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PointsBet will engage with DraftKings on the proposed acquisition of its US business after it determined the proposition could be “superior” than Fanatics’ bid.
On 16 June, PointsBet confirmed it received an unsolicited non-binding indicative proposal from DraftKings to purchase is US division for $195.0m (£152.0m/€178.2m).
PointsBet said its board assess the proposal, which would see DraftKings buy the business on a debt-free, cash-free basis with no financing conditions.
Having now considered the proposal, PointsBet said DraftKings’ DraftKings could lead to a “superior” proposal than that put forward by Fanatics last month. PointsBet added that it will now engage with DraftKings on its proposals.
However, PointsBet reiterated the DraftKings proposal does not constitute a binding offer or commitment from DraftKings to place a firm bid.
In addition, the group said it would continue to recommend shareholders vote in favour of the agreed sale to Fanatics while it considers the DraftKings proposal. A vote on the Fanatics deal will take place on 30 June at an Extraordinary General Meeting.
DraftKings acted in good faith
PointsBet also addressed certain allegations that DraftKings had only put forward a proposal to disrupt the process with Fanatics.
Last week, Fanatics’ chief executive Michael Rubin said he was “sceptical” of the proposal. He added that it was a “desperate” attempt to slow progress on Fanatics’ own deal with PointsBet.
PointsBet last month reached an agreement for the Fanatics Betting and Gaming (FBG) arm of Fanatics to acquire the division for $150.0m.
Should FBG’s initial deal go through, it would grant the business access to 12 states. Among those are major betting and igaming hubs, such as New York, New Jersey, Pennsylvania and Michigan. But if PointsBet opts for the DraftKings proposal, FBG would need to seek other routes to these and other markets.
However, in assessing the offer, PointsBet said that it believed DraftKings had acted in “good faith” when submitting its proposition.
“Hell or high water”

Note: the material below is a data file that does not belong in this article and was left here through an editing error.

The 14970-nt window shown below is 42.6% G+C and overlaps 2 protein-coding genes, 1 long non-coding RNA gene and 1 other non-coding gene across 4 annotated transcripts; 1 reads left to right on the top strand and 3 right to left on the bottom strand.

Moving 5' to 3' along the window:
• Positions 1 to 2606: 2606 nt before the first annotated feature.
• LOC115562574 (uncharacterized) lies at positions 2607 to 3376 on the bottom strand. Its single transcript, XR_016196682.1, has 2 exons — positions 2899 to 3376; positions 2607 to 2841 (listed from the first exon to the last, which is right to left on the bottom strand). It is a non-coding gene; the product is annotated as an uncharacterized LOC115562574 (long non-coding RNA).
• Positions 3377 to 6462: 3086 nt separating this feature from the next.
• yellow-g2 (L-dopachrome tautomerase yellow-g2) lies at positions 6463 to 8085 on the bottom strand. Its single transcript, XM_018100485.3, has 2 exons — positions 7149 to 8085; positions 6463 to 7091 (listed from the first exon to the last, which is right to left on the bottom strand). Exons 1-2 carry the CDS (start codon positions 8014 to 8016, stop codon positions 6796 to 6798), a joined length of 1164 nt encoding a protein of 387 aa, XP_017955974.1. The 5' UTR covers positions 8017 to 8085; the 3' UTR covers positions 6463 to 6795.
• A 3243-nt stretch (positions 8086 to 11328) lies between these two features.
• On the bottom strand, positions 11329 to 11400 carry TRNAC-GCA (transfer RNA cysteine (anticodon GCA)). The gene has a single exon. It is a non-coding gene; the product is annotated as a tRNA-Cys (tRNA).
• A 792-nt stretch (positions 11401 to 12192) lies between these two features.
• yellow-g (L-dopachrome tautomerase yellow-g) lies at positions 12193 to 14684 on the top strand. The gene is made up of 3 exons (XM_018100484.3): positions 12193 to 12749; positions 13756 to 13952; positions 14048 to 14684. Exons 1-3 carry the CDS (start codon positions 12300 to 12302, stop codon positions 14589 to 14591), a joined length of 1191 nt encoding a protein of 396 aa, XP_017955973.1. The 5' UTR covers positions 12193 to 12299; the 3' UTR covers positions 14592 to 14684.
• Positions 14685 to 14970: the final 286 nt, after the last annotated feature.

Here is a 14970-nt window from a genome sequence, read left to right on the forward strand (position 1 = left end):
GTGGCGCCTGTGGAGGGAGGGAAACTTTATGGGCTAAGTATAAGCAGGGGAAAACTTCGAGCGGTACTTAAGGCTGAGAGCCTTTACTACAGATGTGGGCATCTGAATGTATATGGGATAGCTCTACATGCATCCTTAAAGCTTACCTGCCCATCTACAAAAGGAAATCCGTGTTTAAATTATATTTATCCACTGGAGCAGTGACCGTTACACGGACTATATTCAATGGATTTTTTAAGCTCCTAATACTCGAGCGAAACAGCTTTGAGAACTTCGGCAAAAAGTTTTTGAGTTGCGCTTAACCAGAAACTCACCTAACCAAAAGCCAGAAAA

In a letter to DraftKings’ CEO Jason Robins, PointsBet’s non-executive chairman Brett Paton set out certain expectations surrounding the proposal. Paton said PointsBet would conduct due diligence and requested DraftKings do the same.
“Given DraftKings is a key competitor of PointsBet, it’s our strong preference that DraftKings’ due diligence is conducted by a clean team,” Paton said. “This will require agreement of a clean team protocol prior to the commencement of due diligence.
“In the interest of time, we suggest that DraftKings provides a clean team protocol that best works for your team. Please confirm you are aligned with this approach.”
Paton also said that PointsBet would require written confirmation of DraftKings’ position on funding the cash burn of the US. He added that the FBG deal caps PointsBet’s cash burn at $21.0m on 1 July.
In addition, Paton said PointsBet would hold DraftKings to a “hell or high water” standard in regard to anti-trust clearances.
“In light of the anticipated heightened scrutiny of an acquisition of PointsBet by DraftKings, as compared to the FBG transaction, please provide written confirmation that DraftKings will assume the risk of delay and/or denial of antitrust approvals,” Paton said.
“We intend to hold DraftKings to a “hell or high water” standard with respect to antitrust clearances.”
Q1 losses mount for PointsBet
DraftKings’ proposal came after PointsBet in April confirmed that the business was in talks with “multiple parties” regarding the sale of its North American arm.
The company also said that it had terminated previously reported talks to sell its Australian business to the News Corp-backed gaming venture behind the Betr brand.
Despite this, PointsBet said it remained in discussions with “other third parties” who have expressed interest in acquiring the business.
This came on the back of a first quarter in which PointsBet posted a 39% year-on-year rise in revenue to AU$106.6m.
Expansion in North America drove growth, with revenue up 103% year-on-year to $49.8m. PointsBet’s Canadian business also experienced rapid growth over the period; growing 21% on a quarter-on-quarter basis to $6.1m.
Despite this, the company said it expects to make an EBITDA loss of between $77.0m and $82.0m for H2 FY3.
Additionally, the business expects cash outflow, including movements in player cash, to be approximately 30% lower than in H1 FY23. Due to these pressures, the company has attempted to cut costs in order to drive the business towards profitability.
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